Think of it as a way to demonstrate your content is worth more than a banal Like; a post that generates a lot of "yays," for example, is probably worth something different than one that scores plenty of "hahas." The new reactions are only available in Ireland in Spain, but expect to see them in your feed soon.
2. What else is Facebook testing?
New video features, like suggested videos, the ability to save videos later or watch while multi-tasking, and the creation of a dedicated destination to see videos you've saved, as well as others you may have missed. That's currently testing on iPhones. It's also revised its On This Day feature to let you filter out dates—or people—you never want to be reminded of again. Consider this permission to officially forget that holiday office party. You know the one.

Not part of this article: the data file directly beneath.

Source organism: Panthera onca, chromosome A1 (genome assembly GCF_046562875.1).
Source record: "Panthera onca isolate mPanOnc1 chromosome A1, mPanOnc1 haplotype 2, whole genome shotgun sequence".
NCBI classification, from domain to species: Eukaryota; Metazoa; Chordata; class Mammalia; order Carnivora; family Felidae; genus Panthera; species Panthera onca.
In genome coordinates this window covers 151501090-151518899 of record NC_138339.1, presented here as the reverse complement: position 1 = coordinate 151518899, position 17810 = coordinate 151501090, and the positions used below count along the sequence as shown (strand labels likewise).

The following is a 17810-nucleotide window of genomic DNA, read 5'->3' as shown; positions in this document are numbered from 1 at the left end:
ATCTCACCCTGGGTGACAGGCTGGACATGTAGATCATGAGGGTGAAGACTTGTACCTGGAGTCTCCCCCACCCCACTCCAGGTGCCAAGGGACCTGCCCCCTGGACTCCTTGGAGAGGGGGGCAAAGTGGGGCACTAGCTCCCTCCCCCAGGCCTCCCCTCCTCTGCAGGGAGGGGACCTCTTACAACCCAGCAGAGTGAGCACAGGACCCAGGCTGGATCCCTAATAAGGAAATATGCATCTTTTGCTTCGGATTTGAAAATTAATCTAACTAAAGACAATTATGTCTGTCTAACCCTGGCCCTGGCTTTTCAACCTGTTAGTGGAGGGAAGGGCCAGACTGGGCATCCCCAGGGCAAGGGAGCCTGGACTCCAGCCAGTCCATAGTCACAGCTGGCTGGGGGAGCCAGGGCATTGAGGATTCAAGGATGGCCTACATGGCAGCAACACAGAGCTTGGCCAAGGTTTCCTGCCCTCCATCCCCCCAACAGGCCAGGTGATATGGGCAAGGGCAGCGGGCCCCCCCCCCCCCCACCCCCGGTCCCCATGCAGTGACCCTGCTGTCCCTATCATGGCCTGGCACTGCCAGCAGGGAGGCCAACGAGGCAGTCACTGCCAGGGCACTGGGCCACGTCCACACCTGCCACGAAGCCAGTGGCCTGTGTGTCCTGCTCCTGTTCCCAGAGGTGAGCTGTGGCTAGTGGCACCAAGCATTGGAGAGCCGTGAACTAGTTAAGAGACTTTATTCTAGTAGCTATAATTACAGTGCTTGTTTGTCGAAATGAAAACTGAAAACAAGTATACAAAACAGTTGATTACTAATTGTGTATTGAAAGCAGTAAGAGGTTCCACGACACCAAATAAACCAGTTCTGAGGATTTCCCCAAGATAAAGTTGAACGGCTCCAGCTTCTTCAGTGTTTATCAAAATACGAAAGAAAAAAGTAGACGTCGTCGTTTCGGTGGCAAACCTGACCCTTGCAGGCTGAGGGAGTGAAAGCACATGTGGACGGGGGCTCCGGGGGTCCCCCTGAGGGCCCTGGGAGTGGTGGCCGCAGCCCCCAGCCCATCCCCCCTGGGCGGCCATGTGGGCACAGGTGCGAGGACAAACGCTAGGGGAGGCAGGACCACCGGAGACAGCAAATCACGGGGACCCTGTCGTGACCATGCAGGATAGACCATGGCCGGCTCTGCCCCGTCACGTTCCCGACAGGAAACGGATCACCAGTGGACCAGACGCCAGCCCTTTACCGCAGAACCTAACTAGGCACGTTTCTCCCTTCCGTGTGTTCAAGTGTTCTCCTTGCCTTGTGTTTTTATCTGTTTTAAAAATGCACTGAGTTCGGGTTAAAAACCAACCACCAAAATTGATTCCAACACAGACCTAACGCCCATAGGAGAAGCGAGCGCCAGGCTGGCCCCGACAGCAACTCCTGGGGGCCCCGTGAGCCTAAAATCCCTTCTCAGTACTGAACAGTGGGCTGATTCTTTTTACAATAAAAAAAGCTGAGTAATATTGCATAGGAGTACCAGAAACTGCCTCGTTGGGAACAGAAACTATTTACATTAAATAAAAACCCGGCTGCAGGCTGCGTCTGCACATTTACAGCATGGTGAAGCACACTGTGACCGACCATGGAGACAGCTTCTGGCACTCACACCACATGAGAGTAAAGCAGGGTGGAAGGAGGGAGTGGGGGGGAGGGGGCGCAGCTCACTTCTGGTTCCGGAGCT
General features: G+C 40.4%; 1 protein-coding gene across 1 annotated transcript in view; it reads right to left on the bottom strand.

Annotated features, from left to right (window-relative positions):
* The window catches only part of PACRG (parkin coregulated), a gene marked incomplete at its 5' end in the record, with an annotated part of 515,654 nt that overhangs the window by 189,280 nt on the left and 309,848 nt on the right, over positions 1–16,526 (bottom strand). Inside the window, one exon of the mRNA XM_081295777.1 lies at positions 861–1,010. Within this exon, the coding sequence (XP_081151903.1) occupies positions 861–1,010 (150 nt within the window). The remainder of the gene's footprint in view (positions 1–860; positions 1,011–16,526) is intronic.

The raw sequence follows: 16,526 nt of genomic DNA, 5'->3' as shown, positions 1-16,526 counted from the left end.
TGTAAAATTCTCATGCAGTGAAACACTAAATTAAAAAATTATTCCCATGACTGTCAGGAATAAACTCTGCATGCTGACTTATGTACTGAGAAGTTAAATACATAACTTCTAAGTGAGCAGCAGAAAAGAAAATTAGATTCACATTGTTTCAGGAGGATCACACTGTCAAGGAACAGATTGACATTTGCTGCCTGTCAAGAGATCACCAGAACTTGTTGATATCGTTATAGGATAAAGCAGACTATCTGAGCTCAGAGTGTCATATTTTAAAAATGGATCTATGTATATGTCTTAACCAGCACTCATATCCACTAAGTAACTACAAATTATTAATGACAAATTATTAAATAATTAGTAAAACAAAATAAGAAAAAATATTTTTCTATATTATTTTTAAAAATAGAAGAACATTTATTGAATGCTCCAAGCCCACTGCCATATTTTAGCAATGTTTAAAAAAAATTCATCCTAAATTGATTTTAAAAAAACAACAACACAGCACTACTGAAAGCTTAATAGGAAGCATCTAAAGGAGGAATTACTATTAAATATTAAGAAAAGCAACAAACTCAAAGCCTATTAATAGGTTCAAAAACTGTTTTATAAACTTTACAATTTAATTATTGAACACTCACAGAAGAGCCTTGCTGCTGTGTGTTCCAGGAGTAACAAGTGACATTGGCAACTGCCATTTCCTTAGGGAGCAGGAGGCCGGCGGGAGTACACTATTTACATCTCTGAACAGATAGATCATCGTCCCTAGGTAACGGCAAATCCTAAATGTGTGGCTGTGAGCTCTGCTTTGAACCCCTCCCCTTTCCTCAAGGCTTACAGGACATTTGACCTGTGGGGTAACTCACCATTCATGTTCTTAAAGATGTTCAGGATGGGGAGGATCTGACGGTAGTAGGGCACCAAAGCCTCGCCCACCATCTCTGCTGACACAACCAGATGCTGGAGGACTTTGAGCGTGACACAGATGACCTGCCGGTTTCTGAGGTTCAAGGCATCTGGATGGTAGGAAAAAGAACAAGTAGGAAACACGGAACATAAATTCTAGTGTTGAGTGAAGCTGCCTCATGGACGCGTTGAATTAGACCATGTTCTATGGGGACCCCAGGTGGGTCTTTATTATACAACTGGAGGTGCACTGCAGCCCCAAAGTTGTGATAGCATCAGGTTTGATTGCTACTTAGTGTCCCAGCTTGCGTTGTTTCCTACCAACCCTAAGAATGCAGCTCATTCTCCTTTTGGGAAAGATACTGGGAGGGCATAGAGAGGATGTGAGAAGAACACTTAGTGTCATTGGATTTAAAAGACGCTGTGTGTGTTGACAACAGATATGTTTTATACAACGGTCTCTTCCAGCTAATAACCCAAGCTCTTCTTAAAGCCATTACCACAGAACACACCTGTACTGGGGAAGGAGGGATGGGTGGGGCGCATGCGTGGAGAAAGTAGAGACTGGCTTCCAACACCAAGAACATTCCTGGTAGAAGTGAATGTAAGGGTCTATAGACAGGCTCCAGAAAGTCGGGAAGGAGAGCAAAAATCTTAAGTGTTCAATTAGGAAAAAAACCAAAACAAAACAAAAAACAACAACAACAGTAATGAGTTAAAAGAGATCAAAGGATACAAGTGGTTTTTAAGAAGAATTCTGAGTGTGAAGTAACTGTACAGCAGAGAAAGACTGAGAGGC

3. An Instagram account for inspiration and ideas for businesses
Instagram's launched @instagramforbusiness "as a source of inspiration for the business community." The account will run exclusive, behind-the-scenes stories that demonstrate how different businesses, large and small, use Instagram to achieve objectives. The first (and only) case study currently on the account is for Ben & Jerry's, but next week expect a small business contribution from Chicago's Flowers for Dreams, and an agency piece from BBDO New York.